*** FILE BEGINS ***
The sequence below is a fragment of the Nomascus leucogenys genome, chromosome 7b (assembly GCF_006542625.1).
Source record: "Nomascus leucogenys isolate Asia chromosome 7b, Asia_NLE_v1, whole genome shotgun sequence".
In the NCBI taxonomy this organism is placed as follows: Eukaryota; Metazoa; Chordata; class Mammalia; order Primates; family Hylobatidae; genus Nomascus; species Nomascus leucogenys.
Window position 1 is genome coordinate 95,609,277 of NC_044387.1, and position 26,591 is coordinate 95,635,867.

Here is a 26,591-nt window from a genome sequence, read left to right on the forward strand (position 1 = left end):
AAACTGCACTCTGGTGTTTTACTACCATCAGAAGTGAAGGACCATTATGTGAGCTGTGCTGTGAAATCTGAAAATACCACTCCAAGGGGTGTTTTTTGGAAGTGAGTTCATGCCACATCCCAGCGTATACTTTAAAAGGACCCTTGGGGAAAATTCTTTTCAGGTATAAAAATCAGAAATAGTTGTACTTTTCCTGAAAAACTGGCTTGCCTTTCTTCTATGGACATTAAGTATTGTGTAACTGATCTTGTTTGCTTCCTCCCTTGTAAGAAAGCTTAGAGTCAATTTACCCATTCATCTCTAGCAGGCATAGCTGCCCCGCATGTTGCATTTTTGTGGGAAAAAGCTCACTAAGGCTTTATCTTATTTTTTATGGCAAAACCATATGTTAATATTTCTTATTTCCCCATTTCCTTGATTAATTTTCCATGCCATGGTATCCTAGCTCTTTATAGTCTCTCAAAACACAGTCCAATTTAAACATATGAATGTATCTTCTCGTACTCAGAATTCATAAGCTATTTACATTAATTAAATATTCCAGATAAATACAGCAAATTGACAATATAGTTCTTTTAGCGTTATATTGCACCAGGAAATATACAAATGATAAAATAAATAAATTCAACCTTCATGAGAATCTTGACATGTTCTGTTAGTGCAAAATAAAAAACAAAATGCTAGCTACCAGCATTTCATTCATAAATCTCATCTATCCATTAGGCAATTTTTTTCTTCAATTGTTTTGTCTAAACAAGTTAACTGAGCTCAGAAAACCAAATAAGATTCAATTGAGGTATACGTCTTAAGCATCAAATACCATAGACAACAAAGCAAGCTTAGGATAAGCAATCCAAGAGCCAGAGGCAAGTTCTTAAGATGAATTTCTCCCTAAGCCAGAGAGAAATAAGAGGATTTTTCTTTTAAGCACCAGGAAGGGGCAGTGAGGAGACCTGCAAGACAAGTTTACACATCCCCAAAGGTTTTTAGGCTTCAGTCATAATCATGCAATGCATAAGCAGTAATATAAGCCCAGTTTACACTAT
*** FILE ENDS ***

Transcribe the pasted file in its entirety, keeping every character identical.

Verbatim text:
The sequence below is a fragment of the Nomascus leucogenys genome, chromosome 7b (assembly GCF_006542625.1).
Source record: "Nomascus leucogenys isolate Asia chromosome 7b, Asia_NLE_v1, whole genome shotgun sequence".
In the NCBI taxonomy this organism is placed as follows: Eukaryota; Metazoa; Chordata; class Mammalia; order Primates; family Hylobatidae; genus Nomascus; species Nomascus leucogenys.
Window position 1 is genome coordinate 95,609,277 of NC_044387.1, and position 26,591 is coordinate 95,635,867.

Here is a 26,591-nt window from a genome sequence, read left to right on the forward strand (position 1 = left end):
AAACTGCACTCTGGTGTTTTACTACCATCAGAAGTGAAGGACCATTATGTGAGCTGTGCTGTGAAATCTGAAAATACCACTCCAAGGGGTGTTTTTTGGAAGTGAGTTCATGCCACATCCCAGCGTATACTTTAAAAGGACCCTTGGGGAAAATTCTTTTCAGGTATAAAAATCAGAAATAGTTGTACTTTTCCTGAAAAACTGGCTTGCCTTTCTTCTATGGACATTAAGTATTGTGTAACTGATCTTGTTTGCTTCCTCCCTTGTAAGAAAGCTTAGAGTCAATTTACCCATTCATCTCTAGCAGGCATAGCTGCCCCGCATGTTGCATTTTTGTGGGAAAAAGCTCACTAAGGCTTTATCTTATTTTTTATGGCAAAACCATATGTTAATATTTCTTATTTCCCCATTTCCTTGATTAATTTTCCATGCCATGGTATCCTAGCTCTTTATAGTCTCTCAAAACACAGTCCAATTTAAACATATGAATGTATCTTCTCGTACTCAGAATTCATAAGCTATTTACATTAATTAAATATTCCAGATAAATACAGCAAATTGACAATATAGTTCTTTTAGCGTTATATTGCACCAGGAAATATACAAATGATAAAATAAATAAATTCAACCTTCATGAGAATCTTGACATGTTCTGTTAGTGCAAAATAAAAAACAAAATGCTAGCTACCAGCATTTCATTCATAAATCTCATCTATCCATTAGGCAATTTTTTTCTTCAATTGTTTTGTCTAAACAAGTTAACTGAGCTCAGAAAACCAAATAAGATTCAATTGAGGTATACGTCTTAAGCATCAAATACCATAGACAACAAAGCAAGCTTAGGATAAGCAATCCAAGAGCCAGAGGCAAGTTCTTAAGATGAATTTCTCCCTAAGCCAGAGAGAAATAAGAGGATTTTTCTTTTAAGCACCAGGAAGGGGCAGTGAGGAGACCTGCAAGACAAGTTTACACATCCCCAAAGGTTTTTAGGCTTCAGTCATAATCATGCAATGCATAAGCAGTAATATAAGCCCAGTTTACACTAT